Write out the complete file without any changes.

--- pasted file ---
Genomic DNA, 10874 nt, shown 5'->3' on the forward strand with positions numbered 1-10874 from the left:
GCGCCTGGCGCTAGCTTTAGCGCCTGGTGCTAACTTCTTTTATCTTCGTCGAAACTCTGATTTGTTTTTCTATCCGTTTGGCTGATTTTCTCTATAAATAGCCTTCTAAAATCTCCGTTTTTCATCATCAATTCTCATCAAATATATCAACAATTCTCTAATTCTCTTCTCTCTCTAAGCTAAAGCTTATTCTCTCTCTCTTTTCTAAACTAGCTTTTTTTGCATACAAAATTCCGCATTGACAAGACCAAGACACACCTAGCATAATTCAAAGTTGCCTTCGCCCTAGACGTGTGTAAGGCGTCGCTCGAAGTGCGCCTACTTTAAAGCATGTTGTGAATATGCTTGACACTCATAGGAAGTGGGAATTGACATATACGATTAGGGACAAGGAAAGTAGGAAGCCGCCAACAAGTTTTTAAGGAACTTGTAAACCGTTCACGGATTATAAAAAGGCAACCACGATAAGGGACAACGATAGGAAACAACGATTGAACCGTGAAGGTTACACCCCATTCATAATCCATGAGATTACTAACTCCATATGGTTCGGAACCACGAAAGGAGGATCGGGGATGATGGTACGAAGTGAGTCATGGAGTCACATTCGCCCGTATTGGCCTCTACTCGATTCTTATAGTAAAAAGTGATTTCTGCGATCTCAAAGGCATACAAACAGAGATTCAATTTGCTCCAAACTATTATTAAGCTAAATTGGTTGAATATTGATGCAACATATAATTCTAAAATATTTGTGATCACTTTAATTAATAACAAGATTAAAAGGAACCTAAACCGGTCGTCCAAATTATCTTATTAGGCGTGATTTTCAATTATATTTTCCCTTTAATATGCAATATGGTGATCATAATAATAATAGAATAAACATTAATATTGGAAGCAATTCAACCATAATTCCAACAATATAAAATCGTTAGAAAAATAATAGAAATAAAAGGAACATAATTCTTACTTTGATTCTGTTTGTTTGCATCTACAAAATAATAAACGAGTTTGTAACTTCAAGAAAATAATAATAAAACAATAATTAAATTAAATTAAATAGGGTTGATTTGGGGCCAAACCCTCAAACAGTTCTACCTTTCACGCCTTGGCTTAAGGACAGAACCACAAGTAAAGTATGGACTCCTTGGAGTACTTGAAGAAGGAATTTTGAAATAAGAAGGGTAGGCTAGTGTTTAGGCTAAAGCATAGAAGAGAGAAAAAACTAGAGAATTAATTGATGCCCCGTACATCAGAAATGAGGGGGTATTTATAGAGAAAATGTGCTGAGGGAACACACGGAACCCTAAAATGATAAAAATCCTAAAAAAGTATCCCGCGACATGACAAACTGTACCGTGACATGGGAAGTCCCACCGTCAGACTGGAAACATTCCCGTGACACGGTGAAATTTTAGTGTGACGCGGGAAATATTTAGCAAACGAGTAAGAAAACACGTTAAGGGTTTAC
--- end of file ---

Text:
Genomic DNA, 10874 nt, shown 5'->3' on the forward strand with positions numbered 1-10874 from the left:
GCGCCTGGCGCTAGCTTTAGCGCCTGGTGCTAACTTCTTTTATCTTCGTCGAAACTCTGATTTGTTTTTCTATCCGTTTGGCTGATTTTCTCTATAAATAGCCTTCTAAAATCTCCGTTTTTCATCATCAATTCTCATCAAATATATCAACAATTCTCTAATTCTCTTCTCTCTCTAAGCTAAAGCTTATTCTCTCTCTCTTTTCTAAACTAGCTTTTTTTGCATACAAAATTCCGCATTGACAAGACCAAGACACACCTAGCATAATTCAAAGTTGCCTTCGCCCTAGACGTGTGTAAGGCGTCGCTCGAAGTGCGCCTACTTTAAAGCATGTTGTGAATATGCTTGACACTCATAGGAAGTGGGAATTGACATATACGATTAGGGACAAGGAAAGTAGGAAGCCGCCAACAAGTTTTTAAGGAACTTGTAAACCGTTCACGGATTATAAAAAGGCAACCACGATAAGGGACAACGATAGGAAACAACGATTGAACCGTGAAGGTTACACCCCATTCATAATCCATGAGATTACTAACTCCATATGGTTCGGAACCACGAAAGGAGGATCGGGGATGATGGTACGAAGTGAGTCATGGAGTCACATTCGCCCGTATTGGCCTCTACTCGATTCTTATAGTAAAAAGTGATTTCTGCGATCTCAAAGGCATACAAACAGAGATTCAATTTGCTCCAAACTATTATTAAGCTAAATTGGTTGAATATTGATGCAACATATAATTCTAAAATATTTGTGATCACTTTAATTAATAACAAGATTAAAAGGAACCTAAACCGGTCGTCCAAATTATCTTATTAGGCGTGATTTTCAATTATATTTTCCCTTTAATATGCAATATGGTGATCATAATAATAATAGAATAAACATTAATATTGGAAGCAATTCAACCATAATTCCAACAATATAAAATCGTTAGAAAAATAATAGAAATAAAAGGAACATAATTCTTACTTTGATTCTGTTTGTTTGCATCTACAAAATAATAAACGAGTTTGTAACTTCAAGAAAATAATAATAAAACAATAATTAAATTAAATTAAATAGGGTTGATTTGGGGCCAAACCCTCAAACAGTTCTACCTTTCACGCCTTGGCTTAAGGACAGAACCACAAGTAAAGTATGGACTCCTTGGAGTACTTGAAGAAGGAATTTTGAAATAAGAAGGGTAGGCTAGTGTTTAGGCTAAAGCATAGAAGAGAGAAAAAACTAGAGAATTAATTGATGCCCCGTACATCAGAAATGAGGGGGTATTTATAGAGAAAATGTGCTGAGGGAACACACGGAACCCTAAAATGATAAAAATCCTAAAAAAGTATCCCGCGACATGACAAACTGTACCGTGACATGGGAAGTCCCACCGTCAGACTGGAAACATTCCCGTGACACGGTGAAATTTTAGTGTGACGCGGGAAATATTTAGCAAACGAGTAAGAAAACACGTTAAGGGTTTAC